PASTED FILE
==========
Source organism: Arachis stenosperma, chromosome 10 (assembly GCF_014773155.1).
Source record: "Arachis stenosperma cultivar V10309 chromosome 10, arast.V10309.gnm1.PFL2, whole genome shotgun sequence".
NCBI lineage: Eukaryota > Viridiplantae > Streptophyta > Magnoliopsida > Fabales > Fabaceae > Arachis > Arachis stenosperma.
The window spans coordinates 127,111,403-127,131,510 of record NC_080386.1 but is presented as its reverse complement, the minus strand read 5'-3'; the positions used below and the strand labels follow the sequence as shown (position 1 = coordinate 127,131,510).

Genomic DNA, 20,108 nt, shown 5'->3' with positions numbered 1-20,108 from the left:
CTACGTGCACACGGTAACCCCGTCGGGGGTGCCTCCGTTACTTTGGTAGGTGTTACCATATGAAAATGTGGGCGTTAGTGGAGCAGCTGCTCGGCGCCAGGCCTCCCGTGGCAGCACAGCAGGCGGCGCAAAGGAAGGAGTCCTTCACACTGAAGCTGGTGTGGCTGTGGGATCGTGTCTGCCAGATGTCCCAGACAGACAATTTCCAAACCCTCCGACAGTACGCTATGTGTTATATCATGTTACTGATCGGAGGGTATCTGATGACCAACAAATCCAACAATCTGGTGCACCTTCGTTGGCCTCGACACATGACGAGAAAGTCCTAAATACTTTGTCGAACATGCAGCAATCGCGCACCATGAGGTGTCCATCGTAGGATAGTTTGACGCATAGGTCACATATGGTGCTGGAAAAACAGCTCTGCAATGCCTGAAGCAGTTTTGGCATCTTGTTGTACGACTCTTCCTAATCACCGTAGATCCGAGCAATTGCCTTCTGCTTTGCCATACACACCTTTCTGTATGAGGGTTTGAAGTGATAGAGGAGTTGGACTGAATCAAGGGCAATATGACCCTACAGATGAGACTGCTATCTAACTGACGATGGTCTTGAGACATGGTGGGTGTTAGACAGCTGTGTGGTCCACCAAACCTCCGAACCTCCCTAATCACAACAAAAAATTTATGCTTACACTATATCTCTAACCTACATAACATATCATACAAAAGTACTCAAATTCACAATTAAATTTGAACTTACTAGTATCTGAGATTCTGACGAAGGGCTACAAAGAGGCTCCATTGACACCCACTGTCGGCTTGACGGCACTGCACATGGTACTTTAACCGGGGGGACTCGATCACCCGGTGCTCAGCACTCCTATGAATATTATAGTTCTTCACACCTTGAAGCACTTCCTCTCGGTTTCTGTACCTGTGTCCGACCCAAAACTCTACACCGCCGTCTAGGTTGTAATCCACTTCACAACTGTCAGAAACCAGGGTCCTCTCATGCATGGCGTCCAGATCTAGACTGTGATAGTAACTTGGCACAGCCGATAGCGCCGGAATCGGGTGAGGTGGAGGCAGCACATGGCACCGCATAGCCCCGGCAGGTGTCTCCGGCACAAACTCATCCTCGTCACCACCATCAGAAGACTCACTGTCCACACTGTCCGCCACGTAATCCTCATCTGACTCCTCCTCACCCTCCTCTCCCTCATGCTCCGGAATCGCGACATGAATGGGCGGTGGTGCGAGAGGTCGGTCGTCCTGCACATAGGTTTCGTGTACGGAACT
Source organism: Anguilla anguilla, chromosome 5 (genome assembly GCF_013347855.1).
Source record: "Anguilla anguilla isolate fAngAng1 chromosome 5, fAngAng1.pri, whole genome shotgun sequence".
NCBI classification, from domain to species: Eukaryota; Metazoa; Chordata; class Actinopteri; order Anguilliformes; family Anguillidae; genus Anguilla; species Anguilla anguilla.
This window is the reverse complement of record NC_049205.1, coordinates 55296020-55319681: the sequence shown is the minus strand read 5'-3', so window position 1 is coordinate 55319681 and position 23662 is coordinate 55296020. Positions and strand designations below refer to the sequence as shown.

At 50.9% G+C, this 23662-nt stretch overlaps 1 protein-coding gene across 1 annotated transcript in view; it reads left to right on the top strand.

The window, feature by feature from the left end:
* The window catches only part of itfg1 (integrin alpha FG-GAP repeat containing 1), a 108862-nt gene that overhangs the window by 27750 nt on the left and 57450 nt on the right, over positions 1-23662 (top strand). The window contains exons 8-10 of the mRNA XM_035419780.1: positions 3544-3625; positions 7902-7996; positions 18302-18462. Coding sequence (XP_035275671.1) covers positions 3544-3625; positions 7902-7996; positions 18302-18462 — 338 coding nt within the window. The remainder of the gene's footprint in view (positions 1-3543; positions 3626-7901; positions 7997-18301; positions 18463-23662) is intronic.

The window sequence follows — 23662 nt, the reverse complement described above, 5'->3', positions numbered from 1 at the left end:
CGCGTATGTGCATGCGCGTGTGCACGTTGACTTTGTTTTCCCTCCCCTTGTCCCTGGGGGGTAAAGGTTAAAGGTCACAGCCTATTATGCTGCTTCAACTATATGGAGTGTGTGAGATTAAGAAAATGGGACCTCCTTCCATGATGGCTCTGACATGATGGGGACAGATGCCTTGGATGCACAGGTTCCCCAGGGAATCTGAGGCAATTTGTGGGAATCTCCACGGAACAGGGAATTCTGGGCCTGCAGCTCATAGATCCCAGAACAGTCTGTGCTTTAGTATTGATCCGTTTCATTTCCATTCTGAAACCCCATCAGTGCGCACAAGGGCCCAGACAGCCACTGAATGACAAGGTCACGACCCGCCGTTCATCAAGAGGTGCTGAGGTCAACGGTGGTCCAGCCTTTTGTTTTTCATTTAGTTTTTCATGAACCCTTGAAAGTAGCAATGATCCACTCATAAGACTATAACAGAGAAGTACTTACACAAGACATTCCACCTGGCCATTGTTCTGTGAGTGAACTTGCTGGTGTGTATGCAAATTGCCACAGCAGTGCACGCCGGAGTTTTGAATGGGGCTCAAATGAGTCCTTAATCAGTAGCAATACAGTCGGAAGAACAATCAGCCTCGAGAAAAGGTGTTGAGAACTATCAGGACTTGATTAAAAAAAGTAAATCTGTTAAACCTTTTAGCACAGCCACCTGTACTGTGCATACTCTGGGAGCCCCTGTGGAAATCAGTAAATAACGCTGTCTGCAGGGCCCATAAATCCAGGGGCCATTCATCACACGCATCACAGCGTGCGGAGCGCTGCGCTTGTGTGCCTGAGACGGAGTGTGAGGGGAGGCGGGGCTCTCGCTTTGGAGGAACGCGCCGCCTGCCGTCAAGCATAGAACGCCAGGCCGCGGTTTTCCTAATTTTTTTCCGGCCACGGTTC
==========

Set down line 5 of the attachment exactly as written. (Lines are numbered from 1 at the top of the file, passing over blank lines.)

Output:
Genomic DNA, 20,108 nt, shown 5'->3' with positions numbered 1-20,108 from the left: